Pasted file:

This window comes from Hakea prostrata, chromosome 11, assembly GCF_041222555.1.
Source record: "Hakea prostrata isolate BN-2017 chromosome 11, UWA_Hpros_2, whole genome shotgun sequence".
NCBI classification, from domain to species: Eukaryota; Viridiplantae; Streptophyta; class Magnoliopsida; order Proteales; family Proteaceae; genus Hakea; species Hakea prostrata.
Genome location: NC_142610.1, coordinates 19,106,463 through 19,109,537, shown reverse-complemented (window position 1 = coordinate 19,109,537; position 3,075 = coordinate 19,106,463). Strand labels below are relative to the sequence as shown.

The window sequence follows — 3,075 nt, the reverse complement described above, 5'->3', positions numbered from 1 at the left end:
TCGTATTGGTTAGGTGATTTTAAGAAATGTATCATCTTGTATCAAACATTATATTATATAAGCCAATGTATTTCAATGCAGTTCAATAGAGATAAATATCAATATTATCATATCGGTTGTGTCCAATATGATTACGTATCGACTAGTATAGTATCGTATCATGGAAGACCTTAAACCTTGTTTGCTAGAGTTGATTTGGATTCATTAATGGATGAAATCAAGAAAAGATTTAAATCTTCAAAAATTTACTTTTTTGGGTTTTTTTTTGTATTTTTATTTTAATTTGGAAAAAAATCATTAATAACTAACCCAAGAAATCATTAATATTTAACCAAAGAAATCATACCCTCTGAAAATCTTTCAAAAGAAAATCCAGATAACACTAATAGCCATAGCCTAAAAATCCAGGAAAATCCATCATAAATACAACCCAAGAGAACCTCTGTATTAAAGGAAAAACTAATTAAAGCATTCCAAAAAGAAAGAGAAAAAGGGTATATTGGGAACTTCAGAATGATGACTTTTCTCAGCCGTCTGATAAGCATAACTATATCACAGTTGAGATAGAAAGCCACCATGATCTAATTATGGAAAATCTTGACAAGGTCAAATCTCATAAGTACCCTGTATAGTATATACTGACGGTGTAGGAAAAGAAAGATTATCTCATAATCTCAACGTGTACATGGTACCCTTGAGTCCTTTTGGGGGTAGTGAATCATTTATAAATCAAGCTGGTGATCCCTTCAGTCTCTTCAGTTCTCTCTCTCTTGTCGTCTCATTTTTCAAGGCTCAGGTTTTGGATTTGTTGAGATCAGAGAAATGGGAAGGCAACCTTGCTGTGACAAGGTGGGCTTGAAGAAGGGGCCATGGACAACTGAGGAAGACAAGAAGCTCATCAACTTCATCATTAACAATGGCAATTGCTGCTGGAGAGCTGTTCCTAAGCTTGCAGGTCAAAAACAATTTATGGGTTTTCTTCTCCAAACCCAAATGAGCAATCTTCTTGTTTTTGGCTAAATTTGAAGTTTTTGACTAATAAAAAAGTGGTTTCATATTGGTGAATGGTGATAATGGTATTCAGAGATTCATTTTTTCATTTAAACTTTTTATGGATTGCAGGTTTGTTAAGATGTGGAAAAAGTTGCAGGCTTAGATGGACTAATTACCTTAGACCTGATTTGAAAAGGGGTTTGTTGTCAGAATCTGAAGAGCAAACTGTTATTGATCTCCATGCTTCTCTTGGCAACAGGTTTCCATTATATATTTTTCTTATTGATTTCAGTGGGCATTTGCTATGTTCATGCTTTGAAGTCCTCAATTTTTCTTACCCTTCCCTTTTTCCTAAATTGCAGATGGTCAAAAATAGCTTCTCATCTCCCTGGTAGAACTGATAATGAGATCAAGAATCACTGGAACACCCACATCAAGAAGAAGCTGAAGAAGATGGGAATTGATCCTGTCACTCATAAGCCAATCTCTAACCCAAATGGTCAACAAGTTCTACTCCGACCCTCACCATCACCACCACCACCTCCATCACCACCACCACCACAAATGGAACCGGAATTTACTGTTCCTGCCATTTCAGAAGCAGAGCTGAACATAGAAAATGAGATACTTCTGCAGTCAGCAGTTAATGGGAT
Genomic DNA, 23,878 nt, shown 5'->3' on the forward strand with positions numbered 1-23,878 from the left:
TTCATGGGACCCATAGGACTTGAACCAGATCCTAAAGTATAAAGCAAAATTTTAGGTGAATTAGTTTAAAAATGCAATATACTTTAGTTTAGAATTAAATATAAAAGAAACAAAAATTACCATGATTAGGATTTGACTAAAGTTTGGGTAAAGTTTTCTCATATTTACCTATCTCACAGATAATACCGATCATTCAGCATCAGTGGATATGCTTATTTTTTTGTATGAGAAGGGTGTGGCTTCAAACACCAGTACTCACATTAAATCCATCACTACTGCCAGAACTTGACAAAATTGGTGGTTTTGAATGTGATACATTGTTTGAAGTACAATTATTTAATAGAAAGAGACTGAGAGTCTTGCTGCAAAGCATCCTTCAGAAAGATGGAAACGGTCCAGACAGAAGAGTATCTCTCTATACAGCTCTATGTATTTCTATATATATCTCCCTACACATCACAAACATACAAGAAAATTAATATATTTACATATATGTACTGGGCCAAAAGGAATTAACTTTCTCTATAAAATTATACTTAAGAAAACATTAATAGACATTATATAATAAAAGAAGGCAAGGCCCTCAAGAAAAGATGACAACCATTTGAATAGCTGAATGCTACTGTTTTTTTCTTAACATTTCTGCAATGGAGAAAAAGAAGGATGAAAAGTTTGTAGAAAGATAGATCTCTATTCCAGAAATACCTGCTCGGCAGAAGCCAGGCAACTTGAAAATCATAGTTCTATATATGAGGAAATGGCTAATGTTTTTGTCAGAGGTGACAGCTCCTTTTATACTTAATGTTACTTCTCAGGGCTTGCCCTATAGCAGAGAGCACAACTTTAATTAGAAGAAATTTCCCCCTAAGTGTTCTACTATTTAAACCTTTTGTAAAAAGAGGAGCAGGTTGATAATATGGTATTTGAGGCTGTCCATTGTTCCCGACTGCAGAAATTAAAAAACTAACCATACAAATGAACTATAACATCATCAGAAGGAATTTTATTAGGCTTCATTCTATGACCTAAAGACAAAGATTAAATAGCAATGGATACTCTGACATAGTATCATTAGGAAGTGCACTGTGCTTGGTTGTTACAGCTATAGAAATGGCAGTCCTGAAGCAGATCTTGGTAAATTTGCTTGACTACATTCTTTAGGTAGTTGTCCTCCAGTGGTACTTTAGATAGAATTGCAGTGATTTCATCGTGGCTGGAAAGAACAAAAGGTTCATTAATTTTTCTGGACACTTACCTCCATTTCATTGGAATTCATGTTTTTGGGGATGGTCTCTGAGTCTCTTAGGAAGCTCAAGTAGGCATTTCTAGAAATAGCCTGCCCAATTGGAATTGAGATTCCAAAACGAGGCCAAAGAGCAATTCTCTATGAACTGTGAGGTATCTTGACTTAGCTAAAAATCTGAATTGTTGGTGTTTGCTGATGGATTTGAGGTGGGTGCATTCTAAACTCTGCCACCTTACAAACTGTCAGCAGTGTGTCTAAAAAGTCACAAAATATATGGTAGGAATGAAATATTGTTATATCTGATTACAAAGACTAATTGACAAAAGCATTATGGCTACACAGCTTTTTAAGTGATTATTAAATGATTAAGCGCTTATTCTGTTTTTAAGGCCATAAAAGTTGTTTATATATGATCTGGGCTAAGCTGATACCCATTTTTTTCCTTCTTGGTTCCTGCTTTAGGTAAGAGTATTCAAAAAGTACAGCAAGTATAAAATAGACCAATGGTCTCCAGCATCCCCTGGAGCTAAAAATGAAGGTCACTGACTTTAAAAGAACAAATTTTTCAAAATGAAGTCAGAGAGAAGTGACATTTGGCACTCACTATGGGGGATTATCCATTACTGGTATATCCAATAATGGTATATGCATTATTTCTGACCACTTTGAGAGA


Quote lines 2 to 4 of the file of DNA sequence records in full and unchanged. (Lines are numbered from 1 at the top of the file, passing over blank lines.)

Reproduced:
Source record: "Hakea prostrata isolate BN-2017 chromosome 11, UWA_Hpros_2, whole genome shotgun sequence".
NCBI classification, from domain to species: Eukaryota; Viridiplantae; Streptophyta; class Magnoliopsida; order Proteales; family Proteaceae; genus Hakea; species Hakea prostrata.
Genome location: NC_142610.1, coordinates 19,106,463 through 19,109,537, shown reverse-complemented (window position 1 = coordinate 19,109,537; position 3,075 = coordinate 19,106,463). Strand labels below are relative to the sequence as shown.